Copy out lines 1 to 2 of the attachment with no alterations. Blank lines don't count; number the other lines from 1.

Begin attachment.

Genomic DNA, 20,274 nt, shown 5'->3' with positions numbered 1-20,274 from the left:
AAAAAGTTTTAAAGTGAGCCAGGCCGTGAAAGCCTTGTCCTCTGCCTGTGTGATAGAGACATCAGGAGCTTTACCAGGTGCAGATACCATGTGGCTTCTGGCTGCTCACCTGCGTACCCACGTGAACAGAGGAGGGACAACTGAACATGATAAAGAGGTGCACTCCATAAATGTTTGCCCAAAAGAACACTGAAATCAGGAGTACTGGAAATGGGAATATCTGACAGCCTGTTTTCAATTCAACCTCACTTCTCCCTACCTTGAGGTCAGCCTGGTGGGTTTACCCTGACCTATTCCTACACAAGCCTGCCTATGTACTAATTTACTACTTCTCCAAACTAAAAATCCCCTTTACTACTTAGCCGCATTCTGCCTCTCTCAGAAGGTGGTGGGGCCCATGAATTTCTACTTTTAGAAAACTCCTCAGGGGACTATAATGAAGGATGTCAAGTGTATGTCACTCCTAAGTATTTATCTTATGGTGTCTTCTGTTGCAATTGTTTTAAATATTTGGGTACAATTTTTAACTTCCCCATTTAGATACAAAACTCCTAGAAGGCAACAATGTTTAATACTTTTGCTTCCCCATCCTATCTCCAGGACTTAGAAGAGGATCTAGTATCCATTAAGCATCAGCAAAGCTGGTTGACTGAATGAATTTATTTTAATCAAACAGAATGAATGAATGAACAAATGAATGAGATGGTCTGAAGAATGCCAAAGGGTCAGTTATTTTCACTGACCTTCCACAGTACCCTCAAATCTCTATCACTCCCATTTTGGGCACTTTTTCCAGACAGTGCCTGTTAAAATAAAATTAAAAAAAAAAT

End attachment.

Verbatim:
Genomic DNA, 20,274 nt, shown 5'->3' with positions numbered 1-20,274 from the left:
AAAAAGTTTTAAAGTGAGCCAGGCCGTGAAAGCCTTGTCCTCTGCCTGTGTGATAGAGACATCAGGAGCTTTACCAGGTGCAGATACCATGTGGCTTCTGGCTGCTCACCTGCGTACCCACGTGAACAGAGGAGGGACAACTGAACATGATAAAGAGGTGCACTCCATAAATGTTTGCCCAAAAGAACACTGAAATCAGGAGTACTGGAAATGGGAATATCTGACAGCCTGTTTTCAATTCAACCTCACTTCTCCCTACCTTGAGGTCAGCCTGGTGGGTTTACCCTGACCTATTCCTACACAAGCCTGCCTATGTACTAATTTACTACTTCTCCAAACTAAAAATCCCCTTTACTACTTAGCCGCATTCTGCCTCTCTCAGAAGGTGGTGGGGCCCATGAATTTCTACTTTTAGAAAACTCCTCAGGGGACTATAATGAAGGATGTCAAGTGTATGTCACTCCTAAGTATTTATCTTATGGTGTCTTCTGTTGCAATTGTTTTAAATATTTGGGTACAATTTTTAACTTCCCCATTTAGATACAAAACTCCTAGAAGGCAACAATGTTTAATACTTTTGCTTCCCCATCCTATCTCCAGGACTTAGAAGAGGATCTAGTATCCATTAAGCATCAGCAAAGCTGGTTGACTGAATGAATTTATTTTAATCAAACAGAATGAATGAATGAACAAATGAATGAGATGGTCTGAAGAATGCCAAAGGGTCAGTTATTTTCACTGACCTTCCACAGTACCCTCAAATCTCTATCACTCCCATTTTGGGCACTTTTTCCAGACAGTGCCTGTTAAAATAAAATTAAAAAAAAAAT